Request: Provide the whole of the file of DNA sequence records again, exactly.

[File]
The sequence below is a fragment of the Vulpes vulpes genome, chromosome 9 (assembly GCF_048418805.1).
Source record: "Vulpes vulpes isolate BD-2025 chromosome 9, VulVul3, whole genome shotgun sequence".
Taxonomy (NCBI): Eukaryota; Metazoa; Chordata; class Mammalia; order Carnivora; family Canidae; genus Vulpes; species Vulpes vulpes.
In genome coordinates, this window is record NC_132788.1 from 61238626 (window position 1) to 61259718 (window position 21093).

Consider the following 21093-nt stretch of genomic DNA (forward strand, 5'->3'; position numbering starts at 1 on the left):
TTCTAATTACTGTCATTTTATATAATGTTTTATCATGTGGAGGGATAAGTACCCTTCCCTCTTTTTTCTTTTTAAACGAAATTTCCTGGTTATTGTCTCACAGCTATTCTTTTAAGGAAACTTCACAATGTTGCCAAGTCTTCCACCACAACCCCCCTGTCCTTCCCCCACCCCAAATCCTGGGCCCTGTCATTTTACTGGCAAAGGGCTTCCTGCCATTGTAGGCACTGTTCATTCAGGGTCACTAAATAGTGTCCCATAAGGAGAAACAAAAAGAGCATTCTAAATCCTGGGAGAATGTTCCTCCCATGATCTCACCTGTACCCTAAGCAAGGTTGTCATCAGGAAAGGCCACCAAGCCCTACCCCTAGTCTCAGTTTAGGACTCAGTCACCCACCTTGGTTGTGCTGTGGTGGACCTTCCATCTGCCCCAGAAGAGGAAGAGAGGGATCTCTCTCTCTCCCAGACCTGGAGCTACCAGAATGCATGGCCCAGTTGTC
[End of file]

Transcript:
The sequence below is a fragment of the Vulpes vulpes genome, chromosome 9 (assembly GCF_048418805.1).
Source record: "Vulpes vulpes isolate BD-2025 chromosome 9, VulVul3, whole genome shotgun sequence".
Taxonomy (NCBI): Eukaryota; Metazoa; Chordata; class Mammalia; order Carnivora; family Canidae; genus Vulpes; species Vulpes vulpes.
In genome coordinates, this window is record NC_132788.1 from 61238626 (window position 1) to 61259718 (window position 21093).

Consider the following 21093-nt stretch of genomic DNA (forward strand, 5'->3'; position numbering starts at 1 on the left):
TTCTAATTACTGTCATTTTATATAATGTTTTATCATGTGGAGGGATAAGTACCCTTCCCTCTTTTTTCTTTTTAAACGAAATTTCCTGGTTATTGTCTCACAGCTATTCTTTTAAGGAAACTTCACAATGTTGCCAAGTCTTCCACCACAACCCCCCTGTCCTTCCCCCACCCCAAATCCTGGGCCCTGTCATTTTACTGGCAAAGGGCTTCCTGCCATTGTAGGCACTGTTCATTCAGGGTCACTAAATAGTGTCCCATAAGGAGAAACAAAAAGAGCATTCTAAATCCTGGGAGAATGTTCCTCCCATGATCTCACCTGTACCCTAAGCAAGGTTGTCATCAGGAAAGGCCACCAAGCCCTACCCCTAGTCTCAGTTTAGGACTCAGTCACCCACCTTGGTTGTGCTGTGGTGGACCTTCCATCTGCCCCAGAAGAGGAAGAGAGGGATCTCTCTCTCTCCCAGACCTGGAGCTACCAGAATGCATGGCCCAGTTGTC